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Re: Book questions

Quoting Petter Adsen (petter@synth.no):
> On Mon, 13 Apr 2015 20:21:49 +0300
> Reco <recoverym4n@gmail.com> wrote:
> > Let's see as I didn't have OS design in mind. Something like:
> > 
> > Exit codes and their value in real life.
> > Strings handling, memory allocation.
> > Process control and daemonisation (sp?).
> > Signal handling.
> > Inter-process communication (sockets, pipes).
> > IP protocol use and abuse.
> > Shared memory.
> > Threads.
> > Libraries and their usage.
> Just to pipe in here, these are among the things that I want an
> understanding of - especially numbers 3, 4, 5, 6 and 9. With extra
> focus on 9 and 6b :) Also things like communication between processes
> and devices, file systems, etc. I want to learn how to find out why
> things work the way they do, if that makes sense.

If you want to understand the basics, there is any number of tutorials
on the web. If you want to play with them, then pick a language and go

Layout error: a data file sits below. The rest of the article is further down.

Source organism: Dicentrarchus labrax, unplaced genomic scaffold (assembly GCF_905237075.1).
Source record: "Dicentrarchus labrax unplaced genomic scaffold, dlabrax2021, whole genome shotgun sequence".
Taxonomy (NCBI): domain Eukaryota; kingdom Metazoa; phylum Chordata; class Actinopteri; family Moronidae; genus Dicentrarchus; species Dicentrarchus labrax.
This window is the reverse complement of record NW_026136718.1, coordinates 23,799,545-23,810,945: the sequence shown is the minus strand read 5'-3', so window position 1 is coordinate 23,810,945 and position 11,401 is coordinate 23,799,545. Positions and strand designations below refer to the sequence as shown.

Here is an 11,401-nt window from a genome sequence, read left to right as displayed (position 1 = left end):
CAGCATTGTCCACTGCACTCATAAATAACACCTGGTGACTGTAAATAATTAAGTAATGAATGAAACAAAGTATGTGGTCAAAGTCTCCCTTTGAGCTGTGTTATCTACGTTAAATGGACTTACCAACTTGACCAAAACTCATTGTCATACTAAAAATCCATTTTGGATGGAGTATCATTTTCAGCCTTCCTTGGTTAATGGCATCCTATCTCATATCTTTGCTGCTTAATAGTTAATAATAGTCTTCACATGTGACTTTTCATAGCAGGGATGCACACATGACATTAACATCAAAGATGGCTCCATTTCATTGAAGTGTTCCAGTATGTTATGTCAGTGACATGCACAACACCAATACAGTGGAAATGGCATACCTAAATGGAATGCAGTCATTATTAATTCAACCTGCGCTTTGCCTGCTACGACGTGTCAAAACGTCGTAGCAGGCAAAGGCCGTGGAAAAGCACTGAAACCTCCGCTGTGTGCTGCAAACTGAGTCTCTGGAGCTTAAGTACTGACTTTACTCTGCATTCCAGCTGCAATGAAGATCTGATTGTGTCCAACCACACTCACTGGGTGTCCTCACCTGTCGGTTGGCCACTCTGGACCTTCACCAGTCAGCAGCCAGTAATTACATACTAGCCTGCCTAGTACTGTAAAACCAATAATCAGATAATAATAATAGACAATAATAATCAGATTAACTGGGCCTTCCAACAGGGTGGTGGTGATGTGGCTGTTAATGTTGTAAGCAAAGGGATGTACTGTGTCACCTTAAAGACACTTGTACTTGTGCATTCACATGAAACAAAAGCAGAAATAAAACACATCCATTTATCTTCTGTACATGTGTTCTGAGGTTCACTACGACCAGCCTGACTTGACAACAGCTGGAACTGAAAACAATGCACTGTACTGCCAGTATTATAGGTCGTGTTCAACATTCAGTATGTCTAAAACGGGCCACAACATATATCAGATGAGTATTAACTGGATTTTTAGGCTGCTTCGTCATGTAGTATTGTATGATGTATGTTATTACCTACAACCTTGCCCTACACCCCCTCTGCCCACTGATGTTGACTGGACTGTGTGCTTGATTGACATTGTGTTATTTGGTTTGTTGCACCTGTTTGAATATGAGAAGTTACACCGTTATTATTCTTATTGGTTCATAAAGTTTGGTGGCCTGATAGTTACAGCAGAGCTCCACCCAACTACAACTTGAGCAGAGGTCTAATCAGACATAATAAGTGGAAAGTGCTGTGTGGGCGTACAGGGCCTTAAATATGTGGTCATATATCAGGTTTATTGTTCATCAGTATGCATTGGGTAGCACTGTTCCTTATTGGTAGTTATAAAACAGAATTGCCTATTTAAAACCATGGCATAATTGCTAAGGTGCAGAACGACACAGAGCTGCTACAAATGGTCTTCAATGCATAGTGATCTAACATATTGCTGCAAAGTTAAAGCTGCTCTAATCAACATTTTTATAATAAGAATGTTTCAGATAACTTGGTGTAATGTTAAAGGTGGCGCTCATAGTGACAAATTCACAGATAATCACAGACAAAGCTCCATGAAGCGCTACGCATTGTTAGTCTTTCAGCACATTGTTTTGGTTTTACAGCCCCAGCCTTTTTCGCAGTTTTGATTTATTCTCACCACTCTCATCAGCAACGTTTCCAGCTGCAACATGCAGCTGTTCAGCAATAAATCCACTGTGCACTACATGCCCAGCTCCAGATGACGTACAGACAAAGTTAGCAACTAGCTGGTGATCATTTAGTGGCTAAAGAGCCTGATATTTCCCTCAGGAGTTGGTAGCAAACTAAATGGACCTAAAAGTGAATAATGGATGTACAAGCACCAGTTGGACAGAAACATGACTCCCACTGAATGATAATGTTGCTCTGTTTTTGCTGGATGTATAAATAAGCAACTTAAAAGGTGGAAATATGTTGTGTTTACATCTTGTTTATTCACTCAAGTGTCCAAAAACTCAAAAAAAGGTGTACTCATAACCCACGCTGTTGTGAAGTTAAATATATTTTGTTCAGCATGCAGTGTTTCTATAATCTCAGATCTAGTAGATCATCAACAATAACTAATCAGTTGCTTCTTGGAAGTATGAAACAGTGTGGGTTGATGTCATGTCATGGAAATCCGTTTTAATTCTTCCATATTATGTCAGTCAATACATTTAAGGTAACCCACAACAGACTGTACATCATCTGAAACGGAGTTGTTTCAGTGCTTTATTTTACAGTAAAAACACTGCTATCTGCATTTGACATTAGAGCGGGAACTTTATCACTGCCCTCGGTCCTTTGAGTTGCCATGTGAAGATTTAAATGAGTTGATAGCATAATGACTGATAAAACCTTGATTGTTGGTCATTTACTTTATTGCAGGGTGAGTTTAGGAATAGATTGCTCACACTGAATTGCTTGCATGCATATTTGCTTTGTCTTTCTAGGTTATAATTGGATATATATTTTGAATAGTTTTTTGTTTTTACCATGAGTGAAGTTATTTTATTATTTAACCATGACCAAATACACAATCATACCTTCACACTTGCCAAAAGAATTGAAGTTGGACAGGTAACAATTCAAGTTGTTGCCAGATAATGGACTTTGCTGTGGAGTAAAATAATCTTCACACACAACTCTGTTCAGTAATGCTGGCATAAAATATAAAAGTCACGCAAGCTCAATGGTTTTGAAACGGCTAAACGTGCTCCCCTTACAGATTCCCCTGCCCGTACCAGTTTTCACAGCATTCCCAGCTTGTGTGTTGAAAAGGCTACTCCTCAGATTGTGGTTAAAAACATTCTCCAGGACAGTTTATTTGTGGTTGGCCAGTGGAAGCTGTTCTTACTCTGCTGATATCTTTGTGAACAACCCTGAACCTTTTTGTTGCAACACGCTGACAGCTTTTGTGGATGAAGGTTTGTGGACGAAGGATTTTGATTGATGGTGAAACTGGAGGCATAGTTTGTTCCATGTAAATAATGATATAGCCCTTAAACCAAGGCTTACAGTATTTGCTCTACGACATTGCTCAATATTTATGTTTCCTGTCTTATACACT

to a web page like https://docs.python.org/3/library/index.html
and write some toy programs. Most of these facilities have wrappers
that save you having to write C code to create, say, a couple of
sockets that talk to each other. If you try this in C and it doesn't
work, it might take you half a day to decide whether you've
misunderstood the socket concept or just made a programming error.

As Reco said,

> > [...], and for the complex program you'll probably want
> > something else as by today's standards C has poor result/effort ratio.


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